June 14, 2012

Even Sioux voted against "Fighting Sioux"

Residents in reservation county voted against Fighting Sioux nicknameResidents in the North Dakota county that encompasses most of the Standing Rock Sioux Indian Reservation finally had their say on the University of North Dakota's Fighting Sioux nickname.

They want it gone.

State voters decided overwhelmingly Tuesday to dump the controversial nickname and Indian head logo deemed hostile and abusive by the NCAA. Sixty-seven percent voted "yes" on a measure to retire the moniker.

Nickname supporters have long complained about the Standing Rock Tribal Council's refusal to hold a reservation-wide vote on the issue. The end result Tuesday in Sioux County was a 184-159 vote to dump the name.
So much for the claim that outsiders--activists and other Indians--have ignored the wishes of North Dakota's two Sioux tribes. Nope. Those Indians don't want the nickname either.

UND fans are ‘Still Proud’ after Tuesday’s nickname vote

By Chuck HagaTuesday’s vote on whether the University of North Dakota should keep or retire the Sioux name resulted in an overwhelming statement that it should go. Every county but one voted to signal, if in many cases with regret and lingering anger toward the NCAA, that it’s time for the university, its teams and its fans to move on.

The majority for dropping the nickname exceeded 70 percent in Cass, Burleigh and Grand Forks counties and topped 60 percent in most of the rest. The vote on both reservations was for the story to end.

But Archie Fool Bear, nickname champion at Standing Rock, and Eunice Davidson, his counterpart at Spirit Lake, insist they will go on with their campaign for an initiated measure to engrave the nickname in the state Constitution.

“I will continue,” Fool Bear said Wednesday. “I’m still proud of who I am, still proud to be Sioux. I’m not going to go away.
Comment:  The aptly named Fool Bear still doesn't get it. The vote wasn't about Sioux pride. The Lakota Sioux who voted against the nickname, and all the Indians who oppose it, don't think badly of the Sioux. They object to Indians being characterized as fighting-mad savages.

Rather, they object to the war whoops, tomahawk chops, and "smallpox" chants that accompany the savage stereotype. They're proud of what Indians have achieved in science, business, the law, medicine, education, the arts, and religion--not just what they've achieved by attacking and killing people. Duhhh.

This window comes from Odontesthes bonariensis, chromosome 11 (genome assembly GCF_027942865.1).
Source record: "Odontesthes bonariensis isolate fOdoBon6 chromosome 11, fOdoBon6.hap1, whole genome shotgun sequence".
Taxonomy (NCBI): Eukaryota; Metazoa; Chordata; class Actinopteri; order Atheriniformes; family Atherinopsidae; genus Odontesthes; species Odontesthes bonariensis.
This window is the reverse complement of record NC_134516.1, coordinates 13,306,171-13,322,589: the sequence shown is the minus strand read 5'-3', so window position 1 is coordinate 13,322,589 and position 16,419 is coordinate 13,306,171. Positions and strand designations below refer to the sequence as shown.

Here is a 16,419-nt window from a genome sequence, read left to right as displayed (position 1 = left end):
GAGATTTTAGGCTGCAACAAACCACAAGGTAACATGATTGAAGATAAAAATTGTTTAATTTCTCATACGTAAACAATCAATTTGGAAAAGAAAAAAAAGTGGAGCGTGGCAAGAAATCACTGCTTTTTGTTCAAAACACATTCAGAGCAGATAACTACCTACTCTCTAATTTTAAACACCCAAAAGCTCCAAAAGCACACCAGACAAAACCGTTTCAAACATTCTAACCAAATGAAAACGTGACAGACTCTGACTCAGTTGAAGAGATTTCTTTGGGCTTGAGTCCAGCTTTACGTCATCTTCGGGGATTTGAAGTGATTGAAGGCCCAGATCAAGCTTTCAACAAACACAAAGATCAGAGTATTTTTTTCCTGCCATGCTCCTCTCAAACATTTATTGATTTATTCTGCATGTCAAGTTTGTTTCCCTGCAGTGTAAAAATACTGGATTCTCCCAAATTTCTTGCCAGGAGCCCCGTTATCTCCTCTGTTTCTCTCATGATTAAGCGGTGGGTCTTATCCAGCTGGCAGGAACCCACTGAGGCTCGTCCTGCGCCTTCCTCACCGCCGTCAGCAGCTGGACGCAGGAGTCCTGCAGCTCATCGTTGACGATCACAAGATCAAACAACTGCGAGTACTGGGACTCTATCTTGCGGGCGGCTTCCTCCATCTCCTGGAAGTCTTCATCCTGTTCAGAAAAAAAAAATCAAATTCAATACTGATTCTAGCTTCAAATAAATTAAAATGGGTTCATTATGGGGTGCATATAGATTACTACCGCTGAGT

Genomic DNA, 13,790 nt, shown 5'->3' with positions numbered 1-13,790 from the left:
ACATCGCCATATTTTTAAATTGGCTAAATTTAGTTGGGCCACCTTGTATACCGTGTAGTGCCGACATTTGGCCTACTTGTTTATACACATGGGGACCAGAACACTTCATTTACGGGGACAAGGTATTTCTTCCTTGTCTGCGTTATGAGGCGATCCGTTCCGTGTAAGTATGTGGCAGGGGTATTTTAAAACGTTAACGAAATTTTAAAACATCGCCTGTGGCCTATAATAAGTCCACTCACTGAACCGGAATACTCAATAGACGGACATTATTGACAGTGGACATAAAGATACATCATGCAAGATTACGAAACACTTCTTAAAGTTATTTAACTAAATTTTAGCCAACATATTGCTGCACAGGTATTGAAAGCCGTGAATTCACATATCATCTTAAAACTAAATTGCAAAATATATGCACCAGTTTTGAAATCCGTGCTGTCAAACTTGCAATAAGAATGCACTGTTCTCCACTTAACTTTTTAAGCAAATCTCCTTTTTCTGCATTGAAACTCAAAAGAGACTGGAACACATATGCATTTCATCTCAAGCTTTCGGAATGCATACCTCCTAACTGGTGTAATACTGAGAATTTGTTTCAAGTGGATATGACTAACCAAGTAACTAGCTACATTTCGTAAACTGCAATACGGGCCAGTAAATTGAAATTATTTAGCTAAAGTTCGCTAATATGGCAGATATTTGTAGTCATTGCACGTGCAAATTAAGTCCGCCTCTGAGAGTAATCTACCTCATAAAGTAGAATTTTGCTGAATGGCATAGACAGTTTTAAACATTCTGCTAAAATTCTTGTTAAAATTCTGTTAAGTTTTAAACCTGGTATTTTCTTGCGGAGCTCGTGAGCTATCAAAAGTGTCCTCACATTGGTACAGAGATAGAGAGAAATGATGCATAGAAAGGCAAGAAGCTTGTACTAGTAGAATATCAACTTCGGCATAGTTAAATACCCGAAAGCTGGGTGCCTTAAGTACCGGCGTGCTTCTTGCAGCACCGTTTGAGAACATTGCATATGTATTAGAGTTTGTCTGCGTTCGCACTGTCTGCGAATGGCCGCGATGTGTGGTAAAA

Indeed, other Indians probably have more pride than Fool Bear in the Sioux's achievements. The only achievement he's proud of is the Sioux ability to fight. If he's proud of any other aspect of Sioux life, he's keeping quiet about it.

Fool Bear can continue fighting like his cartoon version of the Sioux, but he doesn't have much chance of winning. He'd have to get the same people who turned down this initiative to reverse themselves and vote for a constitutional amendment. The amendment would have to pass a court review. And UND would have to successfully endure the NCAA's sanctions.

Any of those things could happen, but none of them are likely. The odds of all three happening are very unlikely.

For more on the "Fighting Sioux," see North Dakotans Vote to Retire "Fighting Sioux" and NCAA Punished UND for "Fighting Sioux."


Shadow Wolf said...

5 years from now, you can literally see the white man's beloved racist "Injun" mascots wiped out from the educational institutions across the U.S.

Poor little Poor Bear is left out to fend for himself.

Rob said...

I bet some Indian mascots will remain in five years. In 50 years, they may all be gone.

Rob said...

For more on the subject, see:


OUR OPINION: Vote stamps ‘Answered’ on nickname questions

Sioux County is home to the North Dakota side of the Standing Rock Sioux reservation. So, the county’s vote on the referendum would be telling, given the tribal council’s steadfast refusal to hold a reservation-only vote

As it turned out, the county’s vote was telling.

Very telling:

Sioux County elected to let UND retire the nickname, 184-159.

Count that as one more in a list of key questions that the referendum answered. And all of the answers point to the same conclusion: Any further effort to force UND to use the Fighting Sioux nickname almost certainly will fail.

Clearly, that’s the ultimate answer from last week’s vote.